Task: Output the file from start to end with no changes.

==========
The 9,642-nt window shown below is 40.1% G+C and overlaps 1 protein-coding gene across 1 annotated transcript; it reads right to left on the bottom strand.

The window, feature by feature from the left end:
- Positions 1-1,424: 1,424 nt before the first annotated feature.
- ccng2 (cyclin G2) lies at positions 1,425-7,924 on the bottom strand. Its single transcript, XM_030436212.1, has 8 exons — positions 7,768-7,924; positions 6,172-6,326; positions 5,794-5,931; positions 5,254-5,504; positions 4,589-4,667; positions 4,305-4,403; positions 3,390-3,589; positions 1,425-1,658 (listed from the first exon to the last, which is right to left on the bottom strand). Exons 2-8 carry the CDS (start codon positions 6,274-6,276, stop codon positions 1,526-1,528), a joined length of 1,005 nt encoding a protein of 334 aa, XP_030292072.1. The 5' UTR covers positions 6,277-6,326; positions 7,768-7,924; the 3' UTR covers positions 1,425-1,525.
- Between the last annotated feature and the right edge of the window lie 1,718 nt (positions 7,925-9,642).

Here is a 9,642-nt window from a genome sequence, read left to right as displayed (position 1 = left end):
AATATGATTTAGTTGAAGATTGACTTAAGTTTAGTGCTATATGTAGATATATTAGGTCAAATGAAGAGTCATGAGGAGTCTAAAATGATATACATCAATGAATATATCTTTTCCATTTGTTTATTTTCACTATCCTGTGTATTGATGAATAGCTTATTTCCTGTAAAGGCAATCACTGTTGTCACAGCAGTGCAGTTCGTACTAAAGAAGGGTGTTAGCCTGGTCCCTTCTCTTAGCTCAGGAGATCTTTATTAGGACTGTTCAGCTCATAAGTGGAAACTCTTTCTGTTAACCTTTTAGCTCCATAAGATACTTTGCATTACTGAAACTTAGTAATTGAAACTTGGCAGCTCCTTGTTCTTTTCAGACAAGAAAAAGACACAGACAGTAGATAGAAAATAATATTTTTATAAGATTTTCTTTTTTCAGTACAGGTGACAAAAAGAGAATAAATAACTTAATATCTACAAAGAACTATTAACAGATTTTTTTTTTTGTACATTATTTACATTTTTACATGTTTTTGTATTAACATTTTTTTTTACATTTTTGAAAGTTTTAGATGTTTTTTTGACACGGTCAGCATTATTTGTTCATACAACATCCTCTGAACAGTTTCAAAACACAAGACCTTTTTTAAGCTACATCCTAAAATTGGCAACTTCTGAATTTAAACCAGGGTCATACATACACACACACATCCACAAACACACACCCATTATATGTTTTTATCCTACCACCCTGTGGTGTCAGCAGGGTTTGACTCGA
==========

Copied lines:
The 9,642-nt window shown below is 40.1% G+C and overlaps 1 protein-coding gene across 1 annotated transcript; it reads right to left on the bottom strand.

The window, feature by feature from the left end:
- Positions 1-1,424: 1,424 nt before the first annotated feature.
- ccng2 (cyclin G2) lies at positions 1,425-7,924 on the bottom strand. Its single transcript, XM_030436212.1, has 8 exons — positions 7,768-7,924; positions 6,172-6,326; positions 5,794-5,931; positions 5,254-5,504; positions 4,589-4,667; positions 4,305-4,403; positions 3,390-3,589; positions 1,425-1,658 (listed from the first exon to the last, which is right to left on the bottom strand). Exons 2-8 carry the CDS (start codon positions 6,274-6,276, stop codon positions 1,526-1,528), a joined length of 1,005 nt encoding a protein of 334 aa, XP_030292072.1. The 5' UTR covers positions 6,277-6,326; positions 7,768-7,924; the 3' UTR covers positions 1,425-1,525.
- Between the last annotated feature and the right edge of the window lie 1,718 nt (positions 7,925-9,642).

Here is a 9,642-nt window from a genome sequence, read left to right as displayed (position 1 = left end):
AATATGATTTAGTTGAAGATTGACTTAAGTTTAGTGCTATATGTAGATATATTAGGTCAAATGAAGAGTCATGAGGAGTCTAAAATGATATACATCAATGAATATATCTTTTCCATTTGTTTATTTTCACTATCCTGTGTATTGATGAATAGCTTATTTCCTGTAAAGGCAATCACTGTTGTCACAGCAGTGCAGTTCGTACTAAAGAAGGGTGTTAGCCTGGTCCCTTCTCTTAGCTCAGGAGATCTTTATTAGGACTGTTCAGCTCATAAGTGGAAACTCTTTCTGTTAACCTTTTAGCTCCATAAGATACTTTGCATTACTGAAACTTAGTAATTGAAACTTGGCAGCTCCTTGTTCTTTTCAGACAAGAAAAAGACACAGACAGTAGATAGAAAATAATATTTTTATAAGATTTTCTTTTTTCAGTACAGGTGACAAAAAGAGAATAAATAACTTAATATCTACAAAGAACTATTAACAGATTTTTTTTTTTGTACATTATTTACATTTTTACATGTTTTTGTATTAACATTTTTTTTTACATTTTTGAAAGTTTTAGATGTTTTTTTGACACGGTCAGCATTATTTGTTCATACAACATCCTCTGAACAGTTTCAAAACACAAGACCTTTTTTAAGCTACATCCTAAAATTGGCAACTTCTGAATTTAAACCAGGGTCATACATACACACACACATCCACAAACACACACCCATTATATGTTTTTATCCTACCACCCTGTGGTGTCAGCAGGGTTTGACTCGA